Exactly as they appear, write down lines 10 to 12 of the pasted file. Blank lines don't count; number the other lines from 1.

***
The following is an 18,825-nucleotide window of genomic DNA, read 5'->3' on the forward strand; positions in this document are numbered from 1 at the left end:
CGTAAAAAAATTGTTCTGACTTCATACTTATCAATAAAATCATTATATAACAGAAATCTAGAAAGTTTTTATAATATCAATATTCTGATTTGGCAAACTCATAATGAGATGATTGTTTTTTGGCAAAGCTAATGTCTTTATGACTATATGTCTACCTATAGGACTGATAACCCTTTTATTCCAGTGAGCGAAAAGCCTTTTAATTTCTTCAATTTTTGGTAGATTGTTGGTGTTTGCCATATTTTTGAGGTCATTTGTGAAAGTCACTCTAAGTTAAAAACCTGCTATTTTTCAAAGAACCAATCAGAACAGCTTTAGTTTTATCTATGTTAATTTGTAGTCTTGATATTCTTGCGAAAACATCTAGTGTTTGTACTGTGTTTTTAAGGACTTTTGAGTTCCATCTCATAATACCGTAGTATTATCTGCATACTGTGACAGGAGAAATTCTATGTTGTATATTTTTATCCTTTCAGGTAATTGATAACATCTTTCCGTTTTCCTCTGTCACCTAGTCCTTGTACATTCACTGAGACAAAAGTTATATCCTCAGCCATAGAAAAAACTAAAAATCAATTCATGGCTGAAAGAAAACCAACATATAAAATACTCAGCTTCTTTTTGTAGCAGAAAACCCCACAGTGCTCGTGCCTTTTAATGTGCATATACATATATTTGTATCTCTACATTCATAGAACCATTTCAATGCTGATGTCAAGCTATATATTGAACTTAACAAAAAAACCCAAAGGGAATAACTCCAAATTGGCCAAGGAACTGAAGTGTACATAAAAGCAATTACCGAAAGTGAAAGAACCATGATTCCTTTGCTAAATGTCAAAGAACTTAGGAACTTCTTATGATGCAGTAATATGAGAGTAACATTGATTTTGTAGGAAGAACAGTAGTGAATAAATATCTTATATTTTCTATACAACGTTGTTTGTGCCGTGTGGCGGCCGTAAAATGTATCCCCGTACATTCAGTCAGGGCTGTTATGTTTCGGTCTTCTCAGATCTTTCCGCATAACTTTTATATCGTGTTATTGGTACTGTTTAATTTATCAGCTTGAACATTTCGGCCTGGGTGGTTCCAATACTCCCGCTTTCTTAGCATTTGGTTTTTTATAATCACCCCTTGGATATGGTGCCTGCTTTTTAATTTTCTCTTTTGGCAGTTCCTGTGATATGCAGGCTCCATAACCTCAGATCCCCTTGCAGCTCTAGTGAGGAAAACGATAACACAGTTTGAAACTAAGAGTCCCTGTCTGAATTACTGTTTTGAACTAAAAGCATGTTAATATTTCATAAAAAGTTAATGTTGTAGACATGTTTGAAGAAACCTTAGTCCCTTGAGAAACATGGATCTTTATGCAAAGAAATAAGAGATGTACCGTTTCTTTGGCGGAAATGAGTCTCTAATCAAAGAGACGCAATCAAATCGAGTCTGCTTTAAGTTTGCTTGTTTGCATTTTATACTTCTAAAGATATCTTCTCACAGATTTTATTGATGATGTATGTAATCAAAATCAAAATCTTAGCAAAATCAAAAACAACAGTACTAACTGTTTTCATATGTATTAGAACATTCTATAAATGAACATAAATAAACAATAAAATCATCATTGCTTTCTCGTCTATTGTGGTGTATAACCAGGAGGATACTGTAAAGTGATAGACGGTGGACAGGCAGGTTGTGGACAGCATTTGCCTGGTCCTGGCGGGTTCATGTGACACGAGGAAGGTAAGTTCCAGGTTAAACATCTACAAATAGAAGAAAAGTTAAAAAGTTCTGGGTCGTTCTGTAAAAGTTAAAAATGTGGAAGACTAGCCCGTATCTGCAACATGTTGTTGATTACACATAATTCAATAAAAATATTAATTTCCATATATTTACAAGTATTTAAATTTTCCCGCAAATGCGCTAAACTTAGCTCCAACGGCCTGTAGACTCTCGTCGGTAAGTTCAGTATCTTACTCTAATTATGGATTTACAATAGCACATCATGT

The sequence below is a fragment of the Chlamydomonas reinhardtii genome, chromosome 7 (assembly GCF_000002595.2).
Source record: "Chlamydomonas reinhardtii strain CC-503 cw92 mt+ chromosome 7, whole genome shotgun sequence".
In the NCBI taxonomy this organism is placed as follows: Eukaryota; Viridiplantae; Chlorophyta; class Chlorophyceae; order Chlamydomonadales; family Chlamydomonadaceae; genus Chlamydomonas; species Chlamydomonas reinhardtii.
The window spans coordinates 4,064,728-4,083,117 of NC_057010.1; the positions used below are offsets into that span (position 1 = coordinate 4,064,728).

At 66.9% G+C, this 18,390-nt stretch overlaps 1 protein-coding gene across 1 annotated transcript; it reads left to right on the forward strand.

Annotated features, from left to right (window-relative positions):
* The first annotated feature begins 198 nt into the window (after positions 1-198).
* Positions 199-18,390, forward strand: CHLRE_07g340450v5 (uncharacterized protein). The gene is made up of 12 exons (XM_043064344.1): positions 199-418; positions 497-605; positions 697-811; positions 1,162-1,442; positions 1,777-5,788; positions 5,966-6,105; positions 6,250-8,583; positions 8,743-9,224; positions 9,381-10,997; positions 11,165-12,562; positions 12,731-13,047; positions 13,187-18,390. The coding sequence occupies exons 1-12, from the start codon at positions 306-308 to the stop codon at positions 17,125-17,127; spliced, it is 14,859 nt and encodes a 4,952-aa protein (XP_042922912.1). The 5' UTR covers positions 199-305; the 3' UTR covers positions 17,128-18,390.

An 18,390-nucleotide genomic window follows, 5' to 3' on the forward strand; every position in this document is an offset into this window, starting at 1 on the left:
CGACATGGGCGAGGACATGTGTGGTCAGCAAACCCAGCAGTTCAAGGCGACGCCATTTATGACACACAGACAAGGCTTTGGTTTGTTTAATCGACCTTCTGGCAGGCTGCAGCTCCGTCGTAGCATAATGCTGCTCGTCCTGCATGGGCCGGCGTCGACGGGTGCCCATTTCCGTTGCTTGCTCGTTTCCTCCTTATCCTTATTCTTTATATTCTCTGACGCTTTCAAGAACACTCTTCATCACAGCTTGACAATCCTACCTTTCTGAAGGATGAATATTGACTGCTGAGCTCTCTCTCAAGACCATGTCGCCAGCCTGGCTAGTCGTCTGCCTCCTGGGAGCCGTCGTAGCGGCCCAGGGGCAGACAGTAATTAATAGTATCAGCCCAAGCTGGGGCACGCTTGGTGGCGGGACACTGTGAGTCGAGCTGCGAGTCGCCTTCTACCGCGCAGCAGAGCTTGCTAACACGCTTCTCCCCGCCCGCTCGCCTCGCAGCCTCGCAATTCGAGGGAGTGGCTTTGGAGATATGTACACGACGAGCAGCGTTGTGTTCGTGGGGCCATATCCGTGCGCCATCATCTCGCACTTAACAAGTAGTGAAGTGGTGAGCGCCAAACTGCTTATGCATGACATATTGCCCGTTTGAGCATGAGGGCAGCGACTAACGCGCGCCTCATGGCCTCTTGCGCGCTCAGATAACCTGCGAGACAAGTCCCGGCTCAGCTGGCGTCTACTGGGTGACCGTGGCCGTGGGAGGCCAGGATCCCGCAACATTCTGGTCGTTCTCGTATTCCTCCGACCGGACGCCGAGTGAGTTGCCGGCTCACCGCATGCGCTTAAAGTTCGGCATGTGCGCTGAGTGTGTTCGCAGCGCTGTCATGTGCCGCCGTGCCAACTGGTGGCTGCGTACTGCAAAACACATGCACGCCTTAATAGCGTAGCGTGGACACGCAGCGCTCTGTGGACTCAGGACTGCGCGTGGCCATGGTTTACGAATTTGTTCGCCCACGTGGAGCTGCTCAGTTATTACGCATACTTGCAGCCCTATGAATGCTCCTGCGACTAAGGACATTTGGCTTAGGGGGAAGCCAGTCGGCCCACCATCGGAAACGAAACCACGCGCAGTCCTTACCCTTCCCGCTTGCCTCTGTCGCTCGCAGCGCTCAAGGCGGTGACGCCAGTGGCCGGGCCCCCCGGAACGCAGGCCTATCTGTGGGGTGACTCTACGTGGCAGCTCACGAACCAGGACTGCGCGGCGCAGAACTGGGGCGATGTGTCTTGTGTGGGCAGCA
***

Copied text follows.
* Positions 199-18,390, forward strand: CHLRE_07g340450v5 (uncharacterized protein). The gene is made up of 12 exons (XM_043064344.1): positions 199-418; positions 497-605; positions 697-811; positions 1,162-1,442; positions 1,777-5,788; positions 5,966-6,105; positions 6,250-8,583; positions 8,743-9,224; positions 9,381-10,997; positions 11,165-12,562; positions 12,731-13,047; positions 13,187-18,390. The coding sequence occupies exons 1-12, from the start codon at positions 306-308 to the stop codon at positions 17,125-17,127; spliced, it is 14,859 nt and encodes a 4,952-aa protein (XP_042922912.1). The 5' UTR covers positions 199-305; the 3' UTR covers positions 17,128-18,390.

An 18,390-nucleotide genomic window follows, 5' to 3' on the forward strand; every position in this document is an offset into this window, starting at 1 on the left:
CGACATGGGCGAGGACATGTGTGGTCAGCAAACCCAGCAGTTCAAGGCGACGCCATTTATGACACACAGACAAGGCTTTGGTTTGTTTAATCGACCTTCTGGCAGGCTGCAGCTCCGTCGTAGCATAATGCTGCTCGTCCTGCATGGGCCGGCGTCGACGGGTGCCCATTTCCGTTGCTTGCTCGTTTCCTCCTTATCCTTATTCTTTATATTCTCTGACGCTTTCAAGAACACTCTTCATCACAGCTTGACAATCCTACCTTTCTGAAGGATGAATATTGACTGCTGAGCTCTCTCTCAAGACCATGTCGCCAGCCTGGCTAGTCGTCTGCCTCCTGGGAGCCGTCGTAGCGGCCCAGGGGCAGACAGTAATTAATAGTATCAGCCCAAGCTGGGGCACGCTTGGTGGCGGGACACTGTGAGTCGAGCTGCGAGTCGCCTTCTACCGCGCAGCAGAGCTTGCTAACACGCTTCTCCCCGCCCGCTCGCCTCGCAGCCTCGCAATTCGAGGGAGTGGCTTTGGAGATATGTACACGACGAGCAGCGTTGTGTTCGTGGGGCCATATCCGTGCGCCATCATCTCGCACTTAACAAGTAGTGAAGTGGTGAGCGCCAAACTGCTTATGCATGACATATTGCCCGTTTGAGCATGAGGGCAGCGACTAACGCGCGCCTCATGGCCTCTTGCGCGCTCAGATAACCTGCGAGACAAGTCCCGGCTCAGCTGGCGTCTACTGGGTGACCGTGGCCGTGGGAGGCCAGGATCCCGCAACATTCTGGTCGTTCTCGTATTCCTCCGACCGGACGCCGAGTGAGTTGCCGGCTCACCGCATGCGCTTAAAGTTCGGCATGTGCGCTGAGTGTGTTCGCAGCGCTGTCATGTGCCGCCGTGCCAACTGGTGGCTGCGTACTGCAAAACACATGCACGCCTTAATAGCGTAGCGTGGACACGCAGCGCTCTGTGGACTCAGGACTGCGCGTGGCCATGGTTTACGAATTTGTTCGCCCACGTGGAGCTGCTCAGTTATTACGCATACTTGCAGCCCTATGAATGCTCCTGCGACTAAGGACATTTGGCTTAGGGGGAAGCCAGTCGGCCCACCATCGGAAACGAAACCACGCGCAGTCCTTACCCTTCCCGCTTGCCTCTGTCGCTCGCAGCGCTCAAGGCGGTGACGCCAGTGGCCGGGCCCCCCGGAACGCAGGCCTATCTGTGGGGTGACTCTACGTGGCAGCTCACGAACCAGGACTGCGCGGCGCAGAACTGGGGCGATGTGTCTTGTGTGGGCAGCA